When a full necropsy is involved, the whole process often involves most sections of the laboratory and several people to be involved in a single case. Typically, whether a necropsy is performed at one of the branch labs or at Auburn, one of our veterinarians goes over the carcass with a fine-tooth comb looking for abnormalities that can be seen with the naked eye. Often samples are cultured to determine if a bacteria or fungus was involved in the sickness and death of the animal. There may be certain blood tests that can be performed at the branch laboratories that are sometimes sent to Auburn to be confirmed by a more specific test. Sometimes the necropsy points in a specific direction. Sometimes it points in a general direction. Sometimes nothing looks abnormal at all visually. On those occasions the histological examination, virology and toxicology tests become even more important.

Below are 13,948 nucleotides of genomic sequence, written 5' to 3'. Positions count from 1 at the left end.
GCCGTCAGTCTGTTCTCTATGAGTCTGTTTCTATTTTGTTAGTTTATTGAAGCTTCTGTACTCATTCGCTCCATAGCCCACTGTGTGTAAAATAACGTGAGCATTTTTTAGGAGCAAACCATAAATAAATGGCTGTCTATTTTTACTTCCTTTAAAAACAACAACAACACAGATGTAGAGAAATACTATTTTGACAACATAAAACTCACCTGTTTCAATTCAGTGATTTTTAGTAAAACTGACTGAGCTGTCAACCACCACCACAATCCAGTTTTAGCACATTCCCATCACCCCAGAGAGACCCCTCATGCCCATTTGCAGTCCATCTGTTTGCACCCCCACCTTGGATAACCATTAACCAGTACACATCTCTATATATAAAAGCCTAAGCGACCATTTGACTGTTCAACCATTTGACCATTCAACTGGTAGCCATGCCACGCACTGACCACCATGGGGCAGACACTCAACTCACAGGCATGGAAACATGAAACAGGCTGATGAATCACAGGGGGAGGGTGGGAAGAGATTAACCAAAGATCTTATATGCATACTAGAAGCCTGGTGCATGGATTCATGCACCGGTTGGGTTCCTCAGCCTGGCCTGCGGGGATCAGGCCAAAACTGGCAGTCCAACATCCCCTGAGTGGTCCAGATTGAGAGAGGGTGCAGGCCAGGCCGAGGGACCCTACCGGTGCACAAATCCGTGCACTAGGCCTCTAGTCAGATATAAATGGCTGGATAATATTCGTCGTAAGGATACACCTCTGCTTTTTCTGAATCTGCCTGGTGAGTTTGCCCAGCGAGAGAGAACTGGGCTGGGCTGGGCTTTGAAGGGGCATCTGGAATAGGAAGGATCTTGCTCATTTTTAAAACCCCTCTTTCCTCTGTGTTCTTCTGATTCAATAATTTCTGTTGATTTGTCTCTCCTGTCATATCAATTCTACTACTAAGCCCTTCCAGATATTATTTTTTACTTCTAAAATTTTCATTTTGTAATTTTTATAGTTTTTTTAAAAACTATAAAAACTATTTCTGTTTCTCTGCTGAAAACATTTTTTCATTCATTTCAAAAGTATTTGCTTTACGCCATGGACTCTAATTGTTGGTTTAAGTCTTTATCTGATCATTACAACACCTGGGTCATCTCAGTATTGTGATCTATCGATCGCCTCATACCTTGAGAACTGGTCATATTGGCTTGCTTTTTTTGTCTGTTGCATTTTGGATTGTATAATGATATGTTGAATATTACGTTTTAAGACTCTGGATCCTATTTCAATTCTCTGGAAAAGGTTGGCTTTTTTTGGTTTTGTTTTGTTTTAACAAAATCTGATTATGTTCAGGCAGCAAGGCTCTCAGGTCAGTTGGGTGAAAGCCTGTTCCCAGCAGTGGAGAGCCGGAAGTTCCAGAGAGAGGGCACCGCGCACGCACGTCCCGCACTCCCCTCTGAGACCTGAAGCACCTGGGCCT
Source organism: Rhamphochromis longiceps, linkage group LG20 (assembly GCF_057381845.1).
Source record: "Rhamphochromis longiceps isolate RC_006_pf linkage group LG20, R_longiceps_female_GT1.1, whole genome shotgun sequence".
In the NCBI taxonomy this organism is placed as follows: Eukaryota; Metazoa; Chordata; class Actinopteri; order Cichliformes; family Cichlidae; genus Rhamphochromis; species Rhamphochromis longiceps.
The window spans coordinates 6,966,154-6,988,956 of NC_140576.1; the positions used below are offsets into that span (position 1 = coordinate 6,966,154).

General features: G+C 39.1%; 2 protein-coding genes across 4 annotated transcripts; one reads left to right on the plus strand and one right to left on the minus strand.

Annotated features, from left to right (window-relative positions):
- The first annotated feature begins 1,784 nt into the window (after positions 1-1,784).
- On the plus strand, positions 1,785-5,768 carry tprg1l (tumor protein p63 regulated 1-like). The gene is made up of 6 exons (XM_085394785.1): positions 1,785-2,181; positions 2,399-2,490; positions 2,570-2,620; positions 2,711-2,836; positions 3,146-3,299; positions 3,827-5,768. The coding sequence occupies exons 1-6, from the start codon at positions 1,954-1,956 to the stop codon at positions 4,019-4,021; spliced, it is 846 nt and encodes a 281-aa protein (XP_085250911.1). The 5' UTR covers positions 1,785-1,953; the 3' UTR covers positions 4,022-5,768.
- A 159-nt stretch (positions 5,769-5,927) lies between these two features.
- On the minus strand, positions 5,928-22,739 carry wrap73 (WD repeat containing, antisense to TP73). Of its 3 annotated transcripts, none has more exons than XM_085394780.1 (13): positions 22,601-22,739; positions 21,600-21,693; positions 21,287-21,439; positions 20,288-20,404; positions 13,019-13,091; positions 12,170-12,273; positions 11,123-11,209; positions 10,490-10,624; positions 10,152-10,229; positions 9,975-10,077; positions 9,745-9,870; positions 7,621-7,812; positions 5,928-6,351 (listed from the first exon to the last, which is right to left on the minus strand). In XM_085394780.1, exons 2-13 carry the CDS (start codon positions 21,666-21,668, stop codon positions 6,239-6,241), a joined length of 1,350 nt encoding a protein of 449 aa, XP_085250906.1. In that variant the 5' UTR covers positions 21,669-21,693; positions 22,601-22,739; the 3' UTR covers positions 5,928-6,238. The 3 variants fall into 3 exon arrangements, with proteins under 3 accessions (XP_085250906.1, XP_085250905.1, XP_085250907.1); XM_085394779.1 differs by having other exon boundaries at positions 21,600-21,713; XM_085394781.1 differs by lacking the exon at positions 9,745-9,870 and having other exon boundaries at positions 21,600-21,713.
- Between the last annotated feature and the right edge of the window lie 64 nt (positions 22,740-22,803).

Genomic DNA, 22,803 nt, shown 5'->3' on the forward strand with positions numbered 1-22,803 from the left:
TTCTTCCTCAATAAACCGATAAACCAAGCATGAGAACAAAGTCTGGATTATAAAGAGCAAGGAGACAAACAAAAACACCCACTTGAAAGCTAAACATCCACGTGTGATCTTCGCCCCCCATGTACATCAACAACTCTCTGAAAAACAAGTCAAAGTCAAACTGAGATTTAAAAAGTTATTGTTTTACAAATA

Sometimes, this clinical history an owner gives us is that the animal seemed to have trouble breathing. When the lungs are examined during the necropsy, it may be obvious that the animal had bacterial pneumonia. Then maybe the microbiologist cultures the bacteria Manhiemia hemoliticafrom the lungs. That is the bacteria associated with shipping fever in cattle. Maybe the calf has just come through a stockyard or has experienced other stresses recently that may have contributed to pneumonia. We will do an antibiotic sensitivity test that helps us recommend the most appropriate antibiotic to us if other calves are diagnosed with pneumonia in close proximity to the one necropsied. Then our case may be closed. But maybe the calf had been in the same pasture for six months, lived a pretty dull life and there were no obvious stress factors that could have led to pneumonia. At that point, we work to find out if there is an underlying virus that may have been involved in the pneumonia or some factor that our lab may find that suppressed the immune system. With weaned calves selling for well over $1,000 each, that kind of information can be extremely valuable to the producer.